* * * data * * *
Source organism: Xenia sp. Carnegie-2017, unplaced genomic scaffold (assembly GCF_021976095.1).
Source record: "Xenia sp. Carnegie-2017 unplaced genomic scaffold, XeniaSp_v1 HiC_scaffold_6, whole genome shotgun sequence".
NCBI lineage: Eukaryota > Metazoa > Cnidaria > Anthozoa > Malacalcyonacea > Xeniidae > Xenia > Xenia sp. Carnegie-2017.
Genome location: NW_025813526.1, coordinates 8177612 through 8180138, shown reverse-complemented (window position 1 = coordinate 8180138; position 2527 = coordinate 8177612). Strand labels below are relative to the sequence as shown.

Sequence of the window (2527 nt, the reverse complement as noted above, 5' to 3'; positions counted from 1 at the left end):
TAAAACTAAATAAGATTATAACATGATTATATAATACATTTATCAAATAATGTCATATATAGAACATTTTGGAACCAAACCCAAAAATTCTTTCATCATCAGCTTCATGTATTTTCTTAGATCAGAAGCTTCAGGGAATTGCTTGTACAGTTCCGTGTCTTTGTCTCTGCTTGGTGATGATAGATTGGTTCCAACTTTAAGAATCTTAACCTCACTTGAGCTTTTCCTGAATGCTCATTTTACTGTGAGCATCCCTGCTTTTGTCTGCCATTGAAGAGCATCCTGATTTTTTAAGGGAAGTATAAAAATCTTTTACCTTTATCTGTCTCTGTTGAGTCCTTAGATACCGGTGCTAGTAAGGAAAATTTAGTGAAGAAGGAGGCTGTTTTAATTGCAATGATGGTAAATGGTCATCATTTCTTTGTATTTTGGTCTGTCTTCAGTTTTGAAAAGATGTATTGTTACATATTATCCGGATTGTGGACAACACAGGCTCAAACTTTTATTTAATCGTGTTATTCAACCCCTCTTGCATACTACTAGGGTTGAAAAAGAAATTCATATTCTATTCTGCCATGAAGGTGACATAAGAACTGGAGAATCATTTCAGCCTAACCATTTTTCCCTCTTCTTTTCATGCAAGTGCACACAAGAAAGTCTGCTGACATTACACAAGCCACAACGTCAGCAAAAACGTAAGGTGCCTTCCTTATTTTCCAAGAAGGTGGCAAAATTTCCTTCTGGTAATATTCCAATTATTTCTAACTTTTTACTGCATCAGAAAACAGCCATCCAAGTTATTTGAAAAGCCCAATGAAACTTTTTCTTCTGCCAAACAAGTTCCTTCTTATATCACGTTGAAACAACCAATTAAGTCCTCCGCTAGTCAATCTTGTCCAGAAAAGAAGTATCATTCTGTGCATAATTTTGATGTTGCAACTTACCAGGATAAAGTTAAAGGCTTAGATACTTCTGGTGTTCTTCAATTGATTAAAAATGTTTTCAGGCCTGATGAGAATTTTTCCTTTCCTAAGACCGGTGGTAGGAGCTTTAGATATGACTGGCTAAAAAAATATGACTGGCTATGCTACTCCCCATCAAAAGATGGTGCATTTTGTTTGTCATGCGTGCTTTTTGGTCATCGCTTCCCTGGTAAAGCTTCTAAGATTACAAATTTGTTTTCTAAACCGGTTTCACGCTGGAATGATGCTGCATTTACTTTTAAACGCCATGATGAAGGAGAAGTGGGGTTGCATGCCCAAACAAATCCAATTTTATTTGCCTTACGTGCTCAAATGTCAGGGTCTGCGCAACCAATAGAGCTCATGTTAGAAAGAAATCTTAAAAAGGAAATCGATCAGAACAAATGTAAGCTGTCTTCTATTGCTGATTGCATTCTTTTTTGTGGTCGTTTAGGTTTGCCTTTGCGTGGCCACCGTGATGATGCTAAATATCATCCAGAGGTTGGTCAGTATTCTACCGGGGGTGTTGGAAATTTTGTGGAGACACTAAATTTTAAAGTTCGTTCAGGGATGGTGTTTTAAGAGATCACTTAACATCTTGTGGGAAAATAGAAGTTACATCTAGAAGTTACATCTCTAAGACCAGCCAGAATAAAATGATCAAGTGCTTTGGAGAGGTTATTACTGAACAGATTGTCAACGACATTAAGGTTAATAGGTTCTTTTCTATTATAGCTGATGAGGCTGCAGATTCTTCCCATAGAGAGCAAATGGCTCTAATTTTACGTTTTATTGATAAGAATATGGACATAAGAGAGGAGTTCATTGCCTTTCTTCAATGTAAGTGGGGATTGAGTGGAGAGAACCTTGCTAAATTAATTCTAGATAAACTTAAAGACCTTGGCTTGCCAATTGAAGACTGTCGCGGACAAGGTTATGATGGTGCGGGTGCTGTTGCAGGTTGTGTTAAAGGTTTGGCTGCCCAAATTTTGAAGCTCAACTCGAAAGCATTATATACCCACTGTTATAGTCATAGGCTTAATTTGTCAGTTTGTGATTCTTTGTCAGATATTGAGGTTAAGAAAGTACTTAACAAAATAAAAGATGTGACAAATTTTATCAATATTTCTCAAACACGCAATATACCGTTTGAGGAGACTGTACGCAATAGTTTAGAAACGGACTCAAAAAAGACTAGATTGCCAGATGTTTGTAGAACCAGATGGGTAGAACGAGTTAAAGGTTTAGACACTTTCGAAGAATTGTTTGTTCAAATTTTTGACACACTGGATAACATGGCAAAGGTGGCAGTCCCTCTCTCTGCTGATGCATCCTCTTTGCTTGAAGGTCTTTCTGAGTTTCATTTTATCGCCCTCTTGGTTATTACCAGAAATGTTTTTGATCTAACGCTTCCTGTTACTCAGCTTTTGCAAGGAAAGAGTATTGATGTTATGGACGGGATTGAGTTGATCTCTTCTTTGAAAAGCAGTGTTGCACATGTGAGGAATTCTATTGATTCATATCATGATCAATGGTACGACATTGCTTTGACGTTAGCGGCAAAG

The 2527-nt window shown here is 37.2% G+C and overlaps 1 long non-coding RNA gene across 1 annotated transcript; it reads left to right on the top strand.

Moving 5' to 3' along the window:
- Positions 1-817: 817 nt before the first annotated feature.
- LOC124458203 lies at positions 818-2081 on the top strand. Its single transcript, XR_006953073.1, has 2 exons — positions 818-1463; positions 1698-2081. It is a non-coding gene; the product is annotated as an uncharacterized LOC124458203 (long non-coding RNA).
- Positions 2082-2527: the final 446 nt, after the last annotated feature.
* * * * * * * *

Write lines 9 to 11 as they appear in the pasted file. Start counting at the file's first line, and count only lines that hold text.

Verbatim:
- Positions 1-817: 817 nt before the first annotated feature.
- LOC124458203 lies at positions 818-2081 on the top strand. Its single transcript, XR_006953073.1, has 2 exons — positions 818-1463; positions 1698-2081. It is a non-coding gene; the product is annotated as an uncharacterized LOC124458203 (long non-coding RNA).
- Positions 2082-2527: the final 446 nt, after the last annotated feature.